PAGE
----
Women and the War Effort in Britain 1914-1918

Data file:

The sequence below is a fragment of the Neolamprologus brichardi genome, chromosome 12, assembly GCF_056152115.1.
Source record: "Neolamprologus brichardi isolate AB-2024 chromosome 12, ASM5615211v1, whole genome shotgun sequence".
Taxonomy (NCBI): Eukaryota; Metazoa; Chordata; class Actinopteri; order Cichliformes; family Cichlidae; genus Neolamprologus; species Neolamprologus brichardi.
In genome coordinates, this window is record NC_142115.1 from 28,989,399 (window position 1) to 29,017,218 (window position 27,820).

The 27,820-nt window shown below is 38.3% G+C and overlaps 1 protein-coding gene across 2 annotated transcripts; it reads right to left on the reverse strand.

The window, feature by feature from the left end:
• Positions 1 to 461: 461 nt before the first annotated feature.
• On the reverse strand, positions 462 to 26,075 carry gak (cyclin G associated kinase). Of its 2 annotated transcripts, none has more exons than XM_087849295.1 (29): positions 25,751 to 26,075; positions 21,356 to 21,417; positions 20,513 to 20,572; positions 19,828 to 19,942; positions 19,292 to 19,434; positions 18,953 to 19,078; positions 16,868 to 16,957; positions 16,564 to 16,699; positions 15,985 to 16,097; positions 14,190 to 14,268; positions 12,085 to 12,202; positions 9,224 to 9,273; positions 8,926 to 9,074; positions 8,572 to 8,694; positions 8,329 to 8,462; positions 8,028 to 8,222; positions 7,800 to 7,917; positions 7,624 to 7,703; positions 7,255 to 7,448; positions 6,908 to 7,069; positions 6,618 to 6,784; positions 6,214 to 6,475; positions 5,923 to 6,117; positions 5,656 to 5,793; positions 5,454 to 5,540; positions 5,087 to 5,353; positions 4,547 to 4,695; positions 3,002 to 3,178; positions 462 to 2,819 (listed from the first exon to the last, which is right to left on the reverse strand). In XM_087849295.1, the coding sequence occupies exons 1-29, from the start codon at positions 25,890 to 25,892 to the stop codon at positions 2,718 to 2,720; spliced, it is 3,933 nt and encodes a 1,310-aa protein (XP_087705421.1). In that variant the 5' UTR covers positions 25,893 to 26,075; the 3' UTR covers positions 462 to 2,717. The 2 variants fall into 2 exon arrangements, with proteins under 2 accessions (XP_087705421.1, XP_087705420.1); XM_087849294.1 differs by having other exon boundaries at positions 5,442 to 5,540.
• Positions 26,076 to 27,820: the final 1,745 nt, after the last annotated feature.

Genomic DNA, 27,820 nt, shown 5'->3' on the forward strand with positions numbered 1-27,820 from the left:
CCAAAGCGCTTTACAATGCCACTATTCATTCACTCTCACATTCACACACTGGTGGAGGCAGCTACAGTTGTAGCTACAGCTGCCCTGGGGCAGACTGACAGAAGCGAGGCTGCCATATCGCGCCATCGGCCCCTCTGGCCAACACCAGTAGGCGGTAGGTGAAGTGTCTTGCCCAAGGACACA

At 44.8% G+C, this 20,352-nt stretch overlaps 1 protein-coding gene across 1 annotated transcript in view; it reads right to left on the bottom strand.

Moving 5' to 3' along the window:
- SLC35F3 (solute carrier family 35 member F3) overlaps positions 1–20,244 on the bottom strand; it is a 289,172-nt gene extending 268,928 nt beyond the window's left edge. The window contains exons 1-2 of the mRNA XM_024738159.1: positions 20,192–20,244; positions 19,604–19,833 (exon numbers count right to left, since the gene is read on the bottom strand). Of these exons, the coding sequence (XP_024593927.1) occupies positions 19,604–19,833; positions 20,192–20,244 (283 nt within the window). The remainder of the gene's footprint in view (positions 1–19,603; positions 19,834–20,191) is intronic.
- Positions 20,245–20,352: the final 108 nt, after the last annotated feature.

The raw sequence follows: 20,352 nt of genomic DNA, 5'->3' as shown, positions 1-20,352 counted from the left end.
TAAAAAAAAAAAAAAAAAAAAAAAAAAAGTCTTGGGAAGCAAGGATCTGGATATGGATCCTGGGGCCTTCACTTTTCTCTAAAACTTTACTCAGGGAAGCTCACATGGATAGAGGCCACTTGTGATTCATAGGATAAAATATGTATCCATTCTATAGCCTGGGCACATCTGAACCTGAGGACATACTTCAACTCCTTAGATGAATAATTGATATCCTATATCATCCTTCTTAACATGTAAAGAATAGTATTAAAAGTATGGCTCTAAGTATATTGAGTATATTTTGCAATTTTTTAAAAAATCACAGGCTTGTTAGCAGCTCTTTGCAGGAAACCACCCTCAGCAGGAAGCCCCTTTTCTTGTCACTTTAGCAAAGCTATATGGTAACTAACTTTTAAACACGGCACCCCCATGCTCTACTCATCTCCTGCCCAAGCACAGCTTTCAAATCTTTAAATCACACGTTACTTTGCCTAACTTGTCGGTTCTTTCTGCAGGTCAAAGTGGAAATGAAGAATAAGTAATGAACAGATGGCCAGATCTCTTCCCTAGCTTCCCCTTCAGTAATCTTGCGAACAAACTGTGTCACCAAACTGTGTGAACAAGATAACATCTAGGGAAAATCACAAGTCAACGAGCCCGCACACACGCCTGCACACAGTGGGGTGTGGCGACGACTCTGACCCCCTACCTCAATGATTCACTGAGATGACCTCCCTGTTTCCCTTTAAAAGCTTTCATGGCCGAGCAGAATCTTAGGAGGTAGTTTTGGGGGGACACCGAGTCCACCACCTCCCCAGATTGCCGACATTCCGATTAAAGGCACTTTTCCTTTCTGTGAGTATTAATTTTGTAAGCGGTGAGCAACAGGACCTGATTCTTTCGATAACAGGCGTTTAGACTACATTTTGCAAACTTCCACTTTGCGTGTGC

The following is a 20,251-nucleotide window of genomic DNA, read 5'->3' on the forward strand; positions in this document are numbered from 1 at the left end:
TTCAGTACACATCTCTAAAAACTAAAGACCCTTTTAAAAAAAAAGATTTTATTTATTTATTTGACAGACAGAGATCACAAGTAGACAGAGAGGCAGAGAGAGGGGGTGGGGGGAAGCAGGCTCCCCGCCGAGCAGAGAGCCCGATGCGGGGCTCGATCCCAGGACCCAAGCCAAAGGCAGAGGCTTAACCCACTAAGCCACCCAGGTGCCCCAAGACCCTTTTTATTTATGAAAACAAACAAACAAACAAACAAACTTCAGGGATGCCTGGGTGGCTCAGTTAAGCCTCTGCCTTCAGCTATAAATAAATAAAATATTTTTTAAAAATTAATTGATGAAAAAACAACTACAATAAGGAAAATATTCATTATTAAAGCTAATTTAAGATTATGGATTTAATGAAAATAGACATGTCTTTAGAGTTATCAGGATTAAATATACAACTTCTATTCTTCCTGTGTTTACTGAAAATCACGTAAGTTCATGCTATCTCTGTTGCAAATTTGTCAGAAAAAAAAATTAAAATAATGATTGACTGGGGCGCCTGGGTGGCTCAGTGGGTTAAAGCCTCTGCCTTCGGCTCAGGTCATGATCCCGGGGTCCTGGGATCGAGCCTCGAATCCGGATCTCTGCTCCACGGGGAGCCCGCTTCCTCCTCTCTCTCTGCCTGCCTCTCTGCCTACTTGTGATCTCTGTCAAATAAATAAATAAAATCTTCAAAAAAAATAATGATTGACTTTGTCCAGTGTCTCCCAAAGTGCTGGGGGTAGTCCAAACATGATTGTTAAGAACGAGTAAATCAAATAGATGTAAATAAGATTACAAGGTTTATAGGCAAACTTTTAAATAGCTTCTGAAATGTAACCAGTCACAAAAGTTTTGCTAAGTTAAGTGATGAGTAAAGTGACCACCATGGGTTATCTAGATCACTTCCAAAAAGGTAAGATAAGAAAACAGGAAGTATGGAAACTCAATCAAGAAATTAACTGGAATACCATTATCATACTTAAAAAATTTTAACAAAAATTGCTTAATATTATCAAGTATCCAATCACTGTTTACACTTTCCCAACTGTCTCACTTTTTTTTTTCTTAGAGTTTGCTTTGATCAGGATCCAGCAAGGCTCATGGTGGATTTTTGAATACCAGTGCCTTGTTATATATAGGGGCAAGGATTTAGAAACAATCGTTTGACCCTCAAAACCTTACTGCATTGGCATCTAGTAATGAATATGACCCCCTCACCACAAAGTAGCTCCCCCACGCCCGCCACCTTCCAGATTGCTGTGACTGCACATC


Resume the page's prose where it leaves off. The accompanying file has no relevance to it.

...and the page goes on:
Sources B and F show that there were a range of attitudes towards women in the war. They are therefore both useful in showing evidence of attitudes to women during that period.Source B is a propaganda source so it is not completely reliable. It was created to show that women and men were united and of equal stature in the war effort and thus encourage more women to enroll as they would not be discriminated against. It was intended to indoctrinate the general public to believe that women and men were both useful for the war effort and should not be discouraged from joining it. The source is limited in its value by its bias and prejudice and also because it only shows the official government policy, which was that women should be encouraged, not discriminated against. Source B is from a magazine called ‘The War-Worker’ which suggests that it may be either a guideline for war-workers and people wanting to become war-workers or a magazine for those people about general happenings in the war effort. This means that either way it will not publish any negative information about women being discriminated against as it would not want to discourage women in anyway, even thought there were cases of women being negatively discriminated against and also using their new job positions to strike and disrupt the war effort in an attempt to twist the governments arm over women rights.Source F is taken from a book called ‘War and Society in Britain 1899-1948’ which covers the era of women’s rights and the First World War. This book is reliable and there should be no emotional bias as the book was written a long time after the events took place. There is a lot of detail in the passage and it shows that attitudes were different to different groups of women and shows various reasons why men were fearful of women taking jobs and vitriolic towards them. The source should have no biases or limitations as it is a secondary source, and therefore should include information from a range of primary sources. The tone of source F, in contrast to source B, is that women were not united with men at all in the workplace and men still thought themselves to be superior.I think source F is more useful then source B because it hold more information about attitudes towards women workers in the war and reasons for them, has no biases or limitations, and was not written for any purpose other than to inform. Source B does not show a range of attitudes or reasons for them. It is simply a propaganda picture designed to indoctrinate the general public into believing that if they joined the war effort they would not be discriminated against, not matter who they were. There were a wide range of attitudes towards women in the First World War, from men and women alike. Source B fails to recognize this and also fails to give any reasons for men discriminating against women, for example women not allowed to be given the rank of officer and not being allowed to perform duties in the front line. Source F however does give reasons for discrimination and it goes into some detail on why men thought women should not be in the workplace, as many women’s rights protestors thought themselves.Source I has both strengths and weaknesses in its assessment of the gains women made due to their work in the First World War. It is a secondary source designed for schools and entitled ‘The Impact of the war on Women’s Status’.It comes from a book intended for use in schools so it is diluted information and easy to understand at a young age. It should be reliable as it was written a long time after the events of which it talks so there should be no emotional attachment and should draw from a number of earlier sources. It is a good assessment for the level it is intended for but does not go into much detail and only states what gains women made, rather then explain what the terms were and who the more important individuals were in the women’s rights campaign for example. This may also be because the book is about the First World War generally and not specifically about the gains women made in and after the war.The biggest flaw in the source, though, is its failure to recognize that there were many problems with women workers in the First World War and how there were many people who thought that women were not up to the job and caused friction. Source I seems to suggest that there were few problems and that women didn’t have to struggle for the vote after the war. There were also those in the suffragette movement who disagreed with the armistice with the government and saw it as a betrayal. Whilst Emmeline Pankhurst declared, ‘What would be the good of a vote without a country to vote in!’… Her opposition, for example Sylvia Pankhurst Hannah Mitchell, felt betrayed. Source I does not address this factor at all. Source I’s main strength though is that it gives a general synopsis of what women achieved during and after the war and does it in such a way that children would understand.Sources A to J do show that there was a great change in the status of women after the First World War and different changes of attitude to women during it. There is a wide spectrum of views shown in sources A to J.Sources A and C, taken from the Daily Chronicle and the War Illustrated Magazine, both praise the effort and spirit women displayed in the war. Source C says that the women has, “…ably proved that she can do her share in times of crisis” and Source A says that the processions women held was, “…so overwhelming a demonstration of its unconquerable and undivided spirit. The two picture sources, B and D entitled “Men and women unite in a common cause” and “Doing a mans job”, are both propaganda sources but both show the official view, which was that women were of equal stature to men and were able to work. This support of women was used to encourage more women to work but also instilled the belief in women that they were equal to men and deserved equal rights. These propaganda sources cannot be used to show the gains women made because they were created for the purpose of recruiting women and are not reliable.Source H shows that the percentage of female workers in all jobs rose during the war and this means that women were being taken more seriously and were not being so widely discriminated against in the workplace. But there were only many more women in the workplace because very few were given jobs on or behind the war front and the men who previously occupied those jobs were at the front. It also does not show the attitudes of men, many of which did not change. Source I shows that women were employed in a wide variety of posts, that they did valuable work and were given the vote as a reward for their endeavours but once again does not show that many attitudes had changed and men still regarded themselves far superior to women. Women though were treated as equals to men in some jobs, although men were given many advantages, women worked hard to ensure that they would be taken seriously by the government.Other sources, though, show that women were treated very negatively and not given privileges that men took for granted. Source E suggests that women used there positions in factories and jobs to organize strikes and disrupt the war effort. This behavior may have been isolated but the source is reliable and should hold no emotional bias. Women’s rights protestors prided themselves as “the peace-loving sex” and were pacifists in their protestations but there were a minority of women who believed that they had no choice but to disrupt and riot in order to get their rights. Source F is from a book about society in Britain which includes this period of time and is a reliable source.It states that some women were, “…restricted to less-skilled operations and were the victims of hostility and even sabotage.” This shows that the attitudes of many men were unchanged. It does say though that some women did have the full co-operation of male employees. Source F suggests that women had not taken a huge step forward as some of the sources suggest and had invited hostility from men due to being cheap and undermining traditional male roles. Source G shows that women doctors were treated as inferior to men and were not given the rank of officer, even though it may have been in Britain’s best interest to do so. Winston Churchill claimed it was because there were duties which they were incapable of undertaking. These sources suggest that women did not enhance their position in society despite whether they deserved to or not.In reality women were given the vote after the war and were eventually given the vote at the same age as men but were not treated as equals to men. The stand women made was greatly admired and led to support from men as well as women but they were continually treated as inferior and even now some signs of this are seen.